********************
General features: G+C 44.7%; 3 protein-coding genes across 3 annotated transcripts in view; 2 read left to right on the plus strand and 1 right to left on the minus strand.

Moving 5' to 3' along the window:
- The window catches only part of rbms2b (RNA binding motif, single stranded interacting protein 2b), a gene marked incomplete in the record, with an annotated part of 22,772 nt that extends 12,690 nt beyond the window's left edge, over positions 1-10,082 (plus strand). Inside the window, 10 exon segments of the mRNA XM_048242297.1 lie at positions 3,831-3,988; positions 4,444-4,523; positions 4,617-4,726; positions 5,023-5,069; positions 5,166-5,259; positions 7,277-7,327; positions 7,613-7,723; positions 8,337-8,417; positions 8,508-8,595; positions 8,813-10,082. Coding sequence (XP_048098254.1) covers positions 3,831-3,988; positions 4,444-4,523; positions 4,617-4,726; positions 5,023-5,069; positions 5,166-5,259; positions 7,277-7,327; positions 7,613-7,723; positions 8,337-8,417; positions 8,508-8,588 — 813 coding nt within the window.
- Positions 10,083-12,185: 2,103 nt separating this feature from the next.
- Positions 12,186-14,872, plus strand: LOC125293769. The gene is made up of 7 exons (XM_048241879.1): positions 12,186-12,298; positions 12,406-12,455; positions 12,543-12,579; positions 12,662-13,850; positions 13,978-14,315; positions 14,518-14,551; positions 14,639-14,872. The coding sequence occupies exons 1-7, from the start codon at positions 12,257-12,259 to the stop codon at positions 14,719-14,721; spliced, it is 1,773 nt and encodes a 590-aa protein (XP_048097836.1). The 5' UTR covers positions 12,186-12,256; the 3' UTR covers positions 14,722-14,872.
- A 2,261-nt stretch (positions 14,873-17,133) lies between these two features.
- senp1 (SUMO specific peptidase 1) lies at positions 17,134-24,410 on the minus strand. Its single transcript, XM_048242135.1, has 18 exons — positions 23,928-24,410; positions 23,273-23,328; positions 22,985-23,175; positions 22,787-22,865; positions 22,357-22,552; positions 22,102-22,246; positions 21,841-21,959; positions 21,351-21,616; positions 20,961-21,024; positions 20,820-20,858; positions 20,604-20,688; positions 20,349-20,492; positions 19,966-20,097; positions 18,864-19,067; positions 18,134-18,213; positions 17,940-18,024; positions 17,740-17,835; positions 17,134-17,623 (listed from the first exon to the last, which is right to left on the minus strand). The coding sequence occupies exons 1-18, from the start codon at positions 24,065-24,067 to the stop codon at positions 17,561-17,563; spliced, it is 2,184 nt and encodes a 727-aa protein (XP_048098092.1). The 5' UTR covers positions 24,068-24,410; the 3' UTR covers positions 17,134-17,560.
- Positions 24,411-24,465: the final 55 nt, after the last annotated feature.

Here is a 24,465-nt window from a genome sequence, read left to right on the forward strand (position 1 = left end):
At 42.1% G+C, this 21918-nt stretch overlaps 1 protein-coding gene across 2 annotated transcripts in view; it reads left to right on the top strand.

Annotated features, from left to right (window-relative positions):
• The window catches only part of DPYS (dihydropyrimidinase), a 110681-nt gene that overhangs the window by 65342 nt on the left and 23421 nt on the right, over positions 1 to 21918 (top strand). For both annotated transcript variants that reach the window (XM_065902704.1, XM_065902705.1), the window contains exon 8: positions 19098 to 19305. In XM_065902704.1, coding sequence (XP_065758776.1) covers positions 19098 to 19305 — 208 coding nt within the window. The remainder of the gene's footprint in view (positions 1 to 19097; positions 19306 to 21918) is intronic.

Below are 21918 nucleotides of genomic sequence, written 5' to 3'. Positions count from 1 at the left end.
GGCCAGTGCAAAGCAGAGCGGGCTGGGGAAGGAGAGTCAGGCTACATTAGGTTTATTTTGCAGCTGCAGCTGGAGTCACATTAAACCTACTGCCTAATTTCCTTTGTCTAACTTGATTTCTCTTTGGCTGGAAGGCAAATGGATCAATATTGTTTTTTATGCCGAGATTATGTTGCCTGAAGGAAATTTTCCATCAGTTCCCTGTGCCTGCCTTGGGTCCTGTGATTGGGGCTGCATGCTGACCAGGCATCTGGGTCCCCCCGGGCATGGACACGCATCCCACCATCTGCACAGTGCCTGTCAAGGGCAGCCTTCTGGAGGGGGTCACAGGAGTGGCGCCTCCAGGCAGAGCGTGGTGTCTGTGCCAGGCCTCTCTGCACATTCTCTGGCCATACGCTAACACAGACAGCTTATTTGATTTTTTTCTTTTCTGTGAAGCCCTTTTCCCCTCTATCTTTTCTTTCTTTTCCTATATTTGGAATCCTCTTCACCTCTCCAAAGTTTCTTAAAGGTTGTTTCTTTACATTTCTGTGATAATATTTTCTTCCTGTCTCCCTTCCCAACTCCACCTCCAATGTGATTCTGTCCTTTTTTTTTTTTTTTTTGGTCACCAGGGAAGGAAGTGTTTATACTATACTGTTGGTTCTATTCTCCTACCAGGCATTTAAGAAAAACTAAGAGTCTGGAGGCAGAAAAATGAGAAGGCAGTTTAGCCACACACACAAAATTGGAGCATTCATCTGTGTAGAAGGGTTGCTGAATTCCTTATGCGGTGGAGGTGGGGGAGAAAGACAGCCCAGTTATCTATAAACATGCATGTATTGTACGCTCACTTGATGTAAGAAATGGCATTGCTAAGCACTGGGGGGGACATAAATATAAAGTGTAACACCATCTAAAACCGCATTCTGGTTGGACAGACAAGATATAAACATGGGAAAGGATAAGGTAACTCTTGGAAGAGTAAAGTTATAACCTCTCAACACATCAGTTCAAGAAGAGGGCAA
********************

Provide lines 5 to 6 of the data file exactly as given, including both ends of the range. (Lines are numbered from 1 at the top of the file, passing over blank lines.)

- Positions 12,186-14,872, plus strand: LOC125293769. The gene is made up of 7 exons (XM_048241879.1): positions 12,186-12,298; positions 12,406-12,455; positions 12,543-12,579; positions 12,662-13,850; positions 13,978-14,315; positions 14,518-14,551; positions 14,639-14,872. The coding sequence occupies exons 1-7, from the start codon at positions 12,257-12,259 to the stop codon at positions 14,719-14,721; spliced, it is 1,773 nt and encodes a 590-aa protein (XP_048097836.1). The 5' UTR covers positions 12,186-12,256; the 3' UTR covers positions 14,722-14,872.
- A 2,261-nt stretch (positions 14,873-17,133) lies between these two features.